While T cells are important for the pathogenesis of systemic lupus erythematosus (SLE) and lupus nephritis, little is known about how T cells function after infiltrating the kidney. The current paradigm suggests that kidney-infiltrating T cells (KITs) are activated effector cells contributing to tissue damage and ultimately organ failure. Herein, we demonstrate that the majority of CD4+ and CD8+ KITs in 3 murine lupus models are not effector cells, as hypothesized, but rather express multiple inhibitory receptors and are highly dysfunctional, with reduced cytokine production and proliferative capacity. In other systems, this hypofunctional profile is linked directly to metabolic and specifically mitochondrial dysfunction, which we also observed in KITs. The T cell phenotype was driven by the expression of an "exhausted" transcriptional signature. Our data thus reveal that the tissue parenchyma has the capability of suppressing T cell responses and limiting damage to self. These findings suggest avenues for the treatment of autoimmunity based on selectively exploiting the exhausted phenotype of tissue-infiltrating T cells.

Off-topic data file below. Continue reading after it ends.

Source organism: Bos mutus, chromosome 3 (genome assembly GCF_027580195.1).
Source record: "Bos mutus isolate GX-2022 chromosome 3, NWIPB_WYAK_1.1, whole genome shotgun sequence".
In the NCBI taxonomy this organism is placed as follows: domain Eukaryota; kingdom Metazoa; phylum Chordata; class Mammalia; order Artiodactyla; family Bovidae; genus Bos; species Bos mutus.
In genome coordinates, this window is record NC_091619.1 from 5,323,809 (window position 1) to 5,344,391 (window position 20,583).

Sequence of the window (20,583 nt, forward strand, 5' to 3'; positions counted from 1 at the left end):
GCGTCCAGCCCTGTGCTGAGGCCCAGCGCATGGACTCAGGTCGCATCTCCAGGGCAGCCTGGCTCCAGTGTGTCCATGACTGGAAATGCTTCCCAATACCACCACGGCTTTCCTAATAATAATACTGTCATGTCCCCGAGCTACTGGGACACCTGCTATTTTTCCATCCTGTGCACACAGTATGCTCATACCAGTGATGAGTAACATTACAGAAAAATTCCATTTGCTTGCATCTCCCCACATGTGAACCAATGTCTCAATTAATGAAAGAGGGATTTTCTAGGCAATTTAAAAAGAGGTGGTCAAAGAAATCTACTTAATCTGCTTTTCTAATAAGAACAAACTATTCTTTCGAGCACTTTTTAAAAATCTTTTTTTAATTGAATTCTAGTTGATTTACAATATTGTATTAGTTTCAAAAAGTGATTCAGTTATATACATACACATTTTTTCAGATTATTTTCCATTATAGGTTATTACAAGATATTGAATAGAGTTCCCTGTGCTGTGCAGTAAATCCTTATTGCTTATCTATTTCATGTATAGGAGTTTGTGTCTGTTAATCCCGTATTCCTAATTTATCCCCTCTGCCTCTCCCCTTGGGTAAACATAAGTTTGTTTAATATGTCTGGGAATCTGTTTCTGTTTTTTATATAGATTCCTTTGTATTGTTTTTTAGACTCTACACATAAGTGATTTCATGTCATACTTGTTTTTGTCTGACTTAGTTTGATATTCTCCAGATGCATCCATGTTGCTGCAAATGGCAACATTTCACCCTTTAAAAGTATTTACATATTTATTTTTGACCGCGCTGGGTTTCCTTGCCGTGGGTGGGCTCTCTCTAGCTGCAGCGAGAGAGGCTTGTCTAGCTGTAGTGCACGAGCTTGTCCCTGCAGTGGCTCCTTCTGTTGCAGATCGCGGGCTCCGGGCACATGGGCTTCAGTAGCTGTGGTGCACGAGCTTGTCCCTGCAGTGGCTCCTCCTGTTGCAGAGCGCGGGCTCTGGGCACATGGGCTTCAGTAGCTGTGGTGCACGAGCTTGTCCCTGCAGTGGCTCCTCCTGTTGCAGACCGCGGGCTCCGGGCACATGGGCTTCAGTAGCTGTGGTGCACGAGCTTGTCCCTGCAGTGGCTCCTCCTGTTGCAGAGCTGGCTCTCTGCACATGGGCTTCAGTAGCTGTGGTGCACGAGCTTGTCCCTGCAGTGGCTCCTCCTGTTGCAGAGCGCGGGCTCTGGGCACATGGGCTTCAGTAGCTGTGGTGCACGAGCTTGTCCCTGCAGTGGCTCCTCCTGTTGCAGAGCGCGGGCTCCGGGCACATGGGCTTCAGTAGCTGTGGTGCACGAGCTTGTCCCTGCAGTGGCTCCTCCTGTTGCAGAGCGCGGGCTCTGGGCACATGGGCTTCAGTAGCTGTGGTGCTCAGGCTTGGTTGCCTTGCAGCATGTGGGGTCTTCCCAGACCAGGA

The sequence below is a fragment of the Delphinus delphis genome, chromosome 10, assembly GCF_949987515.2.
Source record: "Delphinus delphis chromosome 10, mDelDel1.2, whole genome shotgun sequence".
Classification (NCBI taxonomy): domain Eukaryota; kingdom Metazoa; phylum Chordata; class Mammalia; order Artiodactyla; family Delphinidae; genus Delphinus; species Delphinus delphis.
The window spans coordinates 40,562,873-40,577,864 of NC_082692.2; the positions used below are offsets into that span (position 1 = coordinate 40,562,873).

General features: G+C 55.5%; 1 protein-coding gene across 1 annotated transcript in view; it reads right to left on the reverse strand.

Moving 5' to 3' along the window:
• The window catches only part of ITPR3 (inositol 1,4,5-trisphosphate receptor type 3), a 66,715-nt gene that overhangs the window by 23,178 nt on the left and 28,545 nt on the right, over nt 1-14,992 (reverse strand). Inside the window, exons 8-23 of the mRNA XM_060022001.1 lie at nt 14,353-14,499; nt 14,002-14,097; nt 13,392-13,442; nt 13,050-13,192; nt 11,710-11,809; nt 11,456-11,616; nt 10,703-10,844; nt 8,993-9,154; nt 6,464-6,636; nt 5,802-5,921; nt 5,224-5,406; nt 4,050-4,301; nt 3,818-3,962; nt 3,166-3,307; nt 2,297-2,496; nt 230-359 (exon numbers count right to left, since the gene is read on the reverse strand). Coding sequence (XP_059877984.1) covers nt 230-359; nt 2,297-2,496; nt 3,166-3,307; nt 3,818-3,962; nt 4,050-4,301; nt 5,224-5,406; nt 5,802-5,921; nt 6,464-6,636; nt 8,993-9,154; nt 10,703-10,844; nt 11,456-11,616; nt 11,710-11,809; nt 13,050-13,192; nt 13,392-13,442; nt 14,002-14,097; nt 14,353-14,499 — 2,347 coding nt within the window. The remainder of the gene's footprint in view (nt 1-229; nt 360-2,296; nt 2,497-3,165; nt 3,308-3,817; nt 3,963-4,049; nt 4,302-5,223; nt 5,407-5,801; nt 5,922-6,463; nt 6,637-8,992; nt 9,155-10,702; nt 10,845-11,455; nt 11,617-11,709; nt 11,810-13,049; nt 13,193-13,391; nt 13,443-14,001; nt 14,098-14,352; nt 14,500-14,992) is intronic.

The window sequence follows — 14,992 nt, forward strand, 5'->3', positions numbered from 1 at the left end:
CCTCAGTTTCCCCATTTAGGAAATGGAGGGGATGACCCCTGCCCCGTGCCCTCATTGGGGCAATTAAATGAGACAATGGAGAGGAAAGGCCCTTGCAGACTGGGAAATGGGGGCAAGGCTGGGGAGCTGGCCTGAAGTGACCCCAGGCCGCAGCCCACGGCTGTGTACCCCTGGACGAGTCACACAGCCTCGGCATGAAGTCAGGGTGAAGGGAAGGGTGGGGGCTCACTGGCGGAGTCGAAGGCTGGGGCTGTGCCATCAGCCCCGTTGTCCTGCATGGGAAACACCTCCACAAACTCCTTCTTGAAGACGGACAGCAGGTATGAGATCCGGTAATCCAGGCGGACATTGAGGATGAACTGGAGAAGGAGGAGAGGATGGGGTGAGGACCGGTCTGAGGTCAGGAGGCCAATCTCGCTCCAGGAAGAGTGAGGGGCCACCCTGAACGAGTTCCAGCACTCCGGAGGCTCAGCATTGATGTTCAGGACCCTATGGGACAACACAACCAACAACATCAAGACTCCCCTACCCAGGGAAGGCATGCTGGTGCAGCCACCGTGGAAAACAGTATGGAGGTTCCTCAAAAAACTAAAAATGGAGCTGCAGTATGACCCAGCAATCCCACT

Keywords: Autoimmune diseases; Autoimmunity; Immunology; T cells.